Computer games reviews and ramblings on games and gaming, from a gamer, roleplayer and LARPer.

Wednesday, 25 May 2011

Game Reviews From Beyond The Dawn Of Time: The Elder Scrolls: Oblivion

The Elder Scrolls: Oblivion has to rank as one of my favourite CRPGs of all time. But not in its original form.

It's a first or third person action RPG which had seom dreadful weaknesses at release, most of which were solved very quickly by the (still) extensive and talented modding community that surrounds it. The community's work was facilitated by the publisher's decision to release a powerful set of modding tools along with the game, and design the software to accept modifications essentially from day one.

This meant that it didn;t matter that the excitement of exploration was limited by the fact that all enemies were statted to provide exactly the same level of challenge wherever you went, because a download and a tickybox later, they weren't. The slightly clunky, uninspiring combat didn't matter, because several new ways of handling fights are freely available.

Even the bizzare urgency dissonance of the onrushing crisis vs. sidequests can be fixed by starting your story in a different place, and an earlier time.

With all that out of the way, I can talk about the game.

When it was released, it was one of the best looking games that had ever come out, certainly with the level of freedom and variety of gameplay available. It's a little dated now - though again, that has been and is being being worked on -  but the times when I found myself just stopping on a hillside and taking in the view were many. The cities, though small, are fairly lively and colourfully populated, NPCs natter (albeit inanely) with each other and go about their daily business, popping into the pub for a beer after work and generally giving a sketchy impression of a living world.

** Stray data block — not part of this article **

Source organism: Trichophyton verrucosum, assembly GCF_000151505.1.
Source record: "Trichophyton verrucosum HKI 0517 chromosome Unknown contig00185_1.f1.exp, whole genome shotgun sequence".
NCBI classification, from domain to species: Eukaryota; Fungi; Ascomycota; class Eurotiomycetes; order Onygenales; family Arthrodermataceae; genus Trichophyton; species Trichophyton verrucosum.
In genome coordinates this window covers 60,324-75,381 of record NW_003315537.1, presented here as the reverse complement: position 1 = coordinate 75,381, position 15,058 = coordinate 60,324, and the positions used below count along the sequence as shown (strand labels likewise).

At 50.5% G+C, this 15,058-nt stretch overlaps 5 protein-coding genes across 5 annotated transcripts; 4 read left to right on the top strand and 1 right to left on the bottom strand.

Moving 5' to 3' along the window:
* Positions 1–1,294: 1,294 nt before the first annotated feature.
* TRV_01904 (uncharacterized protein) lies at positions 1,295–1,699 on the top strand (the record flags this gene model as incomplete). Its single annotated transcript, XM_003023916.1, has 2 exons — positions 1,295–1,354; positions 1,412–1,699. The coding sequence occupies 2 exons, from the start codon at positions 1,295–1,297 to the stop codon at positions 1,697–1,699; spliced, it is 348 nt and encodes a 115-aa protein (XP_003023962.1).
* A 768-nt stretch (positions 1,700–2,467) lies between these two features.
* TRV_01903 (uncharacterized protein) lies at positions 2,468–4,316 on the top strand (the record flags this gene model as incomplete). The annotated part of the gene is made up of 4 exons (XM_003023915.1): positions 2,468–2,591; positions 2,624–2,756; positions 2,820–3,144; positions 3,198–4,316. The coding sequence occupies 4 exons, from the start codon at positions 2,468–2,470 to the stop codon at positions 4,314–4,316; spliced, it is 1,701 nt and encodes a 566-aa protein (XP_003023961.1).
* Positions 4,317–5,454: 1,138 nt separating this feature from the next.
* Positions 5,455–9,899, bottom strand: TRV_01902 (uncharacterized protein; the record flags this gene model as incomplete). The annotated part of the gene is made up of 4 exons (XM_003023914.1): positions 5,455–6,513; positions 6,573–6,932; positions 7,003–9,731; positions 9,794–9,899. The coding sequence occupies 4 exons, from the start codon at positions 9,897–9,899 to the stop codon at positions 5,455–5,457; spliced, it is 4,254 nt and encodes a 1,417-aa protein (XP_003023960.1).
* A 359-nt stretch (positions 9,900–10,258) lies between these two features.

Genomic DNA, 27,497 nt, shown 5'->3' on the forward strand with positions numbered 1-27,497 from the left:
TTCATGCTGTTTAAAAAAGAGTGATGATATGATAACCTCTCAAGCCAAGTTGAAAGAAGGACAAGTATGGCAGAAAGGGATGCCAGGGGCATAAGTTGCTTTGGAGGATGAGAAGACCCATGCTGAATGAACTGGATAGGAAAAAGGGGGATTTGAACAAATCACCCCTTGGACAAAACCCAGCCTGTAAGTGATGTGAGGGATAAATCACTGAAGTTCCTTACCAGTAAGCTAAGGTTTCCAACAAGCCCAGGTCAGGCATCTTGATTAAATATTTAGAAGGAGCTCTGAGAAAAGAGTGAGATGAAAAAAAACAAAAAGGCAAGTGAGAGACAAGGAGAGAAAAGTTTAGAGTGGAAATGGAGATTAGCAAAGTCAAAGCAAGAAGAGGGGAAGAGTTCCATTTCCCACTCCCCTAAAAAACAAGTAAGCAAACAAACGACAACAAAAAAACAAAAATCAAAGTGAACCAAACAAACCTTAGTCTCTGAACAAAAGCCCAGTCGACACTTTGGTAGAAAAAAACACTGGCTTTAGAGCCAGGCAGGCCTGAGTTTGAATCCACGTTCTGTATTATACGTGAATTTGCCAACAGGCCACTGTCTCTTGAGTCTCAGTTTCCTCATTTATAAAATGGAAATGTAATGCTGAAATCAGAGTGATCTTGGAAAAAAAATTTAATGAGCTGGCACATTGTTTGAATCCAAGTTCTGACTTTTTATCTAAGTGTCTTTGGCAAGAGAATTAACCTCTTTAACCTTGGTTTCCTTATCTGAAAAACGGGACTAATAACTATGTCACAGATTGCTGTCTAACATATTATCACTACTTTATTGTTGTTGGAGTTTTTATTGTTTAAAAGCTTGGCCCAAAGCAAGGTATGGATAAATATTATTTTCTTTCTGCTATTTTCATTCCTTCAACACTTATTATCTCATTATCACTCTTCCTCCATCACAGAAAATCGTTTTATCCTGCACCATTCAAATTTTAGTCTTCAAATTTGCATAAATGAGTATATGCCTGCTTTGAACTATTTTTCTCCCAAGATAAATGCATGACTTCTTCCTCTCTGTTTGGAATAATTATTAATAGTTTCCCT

The forces of evil (or, at least, destruction. The theological ambiguities of the setting never cease to entertain) seek to burst through from their domain, one of the realms of the titular Oblivion, and put a stop to all the above loveable nonsense, and only one man can stop them.

Not you.

This is the big thing I adore about this game, you are not the main character, you're pretty much The Lancer to The One, Chosen By Fate, Born To Rule, Played By Sean Bean. Everything you do in the main plot centers around helping him acheive his destiny. Sure, the action focusses on you, you with the immense freedom granted to you by the game are essentially the narrator, but the tropes that make the classic fantasy hero are embodied in this quiet, slightly melancholy royal by-blow. This is his story, you just make it happen.

I'm not sure I've encountered this approach to storytelling in a CRPG before. Of course, I've been controlling the actions of characters whose choices I've had not hand in, but that's not an RPG. What I mean is that normally the player's ego is pandered to; of course you're the chosen one, you have it in you to be the messiah, you were born to rule, to win, to save the world - well not this time, it's time to see the adventure from the standpoint of the stalwart companion (or with the appropriate mods, the betrayer...)


  1. You are not wrong.

    You are very right. That plot/story element is one of the things I love most about Oblivion (and there is much to love!) I wish we'd get more interesting positions for your playable characters. There is so much more to explore than the 'Centre of Plot Hero' etc.

  2. I really enjoyed this review, and I'm particularly interested by what you have to say about "not being the hero". Robin Hobb does something very similar in the Assassin trilogy (though I know you hate her writing!)